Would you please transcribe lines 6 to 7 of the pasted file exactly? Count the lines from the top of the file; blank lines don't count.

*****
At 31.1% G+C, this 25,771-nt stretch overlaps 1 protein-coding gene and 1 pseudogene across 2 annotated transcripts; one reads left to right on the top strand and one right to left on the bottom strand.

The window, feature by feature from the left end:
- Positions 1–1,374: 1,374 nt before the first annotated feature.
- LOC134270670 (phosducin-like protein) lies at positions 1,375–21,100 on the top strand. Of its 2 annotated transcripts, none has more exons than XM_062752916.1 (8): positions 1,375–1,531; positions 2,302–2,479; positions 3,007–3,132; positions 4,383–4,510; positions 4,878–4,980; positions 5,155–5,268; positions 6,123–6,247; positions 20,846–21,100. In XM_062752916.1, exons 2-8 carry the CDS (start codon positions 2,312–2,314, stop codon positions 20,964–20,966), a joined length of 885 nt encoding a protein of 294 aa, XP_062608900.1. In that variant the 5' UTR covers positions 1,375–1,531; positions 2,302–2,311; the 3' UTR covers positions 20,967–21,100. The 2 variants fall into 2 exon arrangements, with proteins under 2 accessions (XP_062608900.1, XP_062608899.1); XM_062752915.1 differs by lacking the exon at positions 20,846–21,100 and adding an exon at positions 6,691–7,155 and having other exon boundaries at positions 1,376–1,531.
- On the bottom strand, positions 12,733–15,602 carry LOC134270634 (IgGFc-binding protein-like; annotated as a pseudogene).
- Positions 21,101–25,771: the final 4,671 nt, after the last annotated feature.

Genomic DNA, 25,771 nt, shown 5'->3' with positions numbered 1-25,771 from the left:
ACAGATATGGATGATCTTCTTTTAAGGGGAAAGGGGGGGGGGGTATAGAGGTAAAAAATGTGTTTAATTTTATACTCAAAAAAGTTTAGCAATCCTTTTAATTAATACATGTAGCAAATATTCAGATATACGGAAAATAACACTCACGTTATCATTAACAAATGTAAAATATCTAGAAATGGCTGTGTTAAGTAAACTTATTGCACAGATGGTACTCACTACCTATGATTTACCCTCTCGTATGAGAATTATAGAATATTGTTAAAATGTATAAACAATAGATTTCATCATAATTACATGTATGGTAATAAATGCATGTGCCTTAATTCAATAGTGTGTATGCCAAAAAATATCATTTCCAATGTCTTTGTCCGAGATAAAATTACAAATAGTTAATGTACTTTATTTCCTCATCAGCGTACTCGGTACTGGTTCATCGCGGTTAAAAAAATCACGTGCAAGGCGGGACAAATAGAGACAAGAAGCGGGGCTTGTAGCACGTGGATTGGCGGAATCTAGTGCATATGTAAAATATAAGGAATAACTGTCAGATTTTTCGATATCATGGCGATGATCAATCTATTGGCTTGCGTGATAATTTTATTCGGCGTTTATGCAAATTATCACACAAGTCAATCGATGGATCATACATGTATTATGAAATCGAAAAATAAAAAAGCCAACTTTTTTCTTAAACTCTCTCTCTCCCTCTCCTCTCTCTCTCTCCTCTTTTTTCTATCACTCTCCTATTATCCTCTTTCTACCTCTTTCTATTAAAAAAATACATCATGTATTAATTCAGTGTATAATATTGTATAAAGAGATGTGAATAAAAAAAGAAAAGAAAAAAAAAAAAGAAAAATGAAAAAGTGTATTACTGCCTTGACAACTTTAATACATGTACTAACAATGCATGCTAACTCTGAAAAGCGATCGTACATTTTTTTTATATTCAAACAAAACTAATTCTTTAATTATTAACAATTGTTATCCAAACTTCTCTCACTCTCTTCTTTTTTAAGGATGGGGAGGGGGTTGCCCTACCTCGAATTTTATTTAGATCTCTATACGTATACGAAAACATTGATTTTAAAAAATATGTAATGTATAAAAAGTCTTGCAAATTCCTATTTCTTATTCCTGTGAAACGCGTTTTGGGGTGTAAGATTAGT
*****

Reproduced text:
- Positions 21,101–25,771: the final 4,671 nt, after the last annotated feature.

Genomic DNA, 25,771 nt, shown 5'->3' with positions numbered 1-25,771 from the left: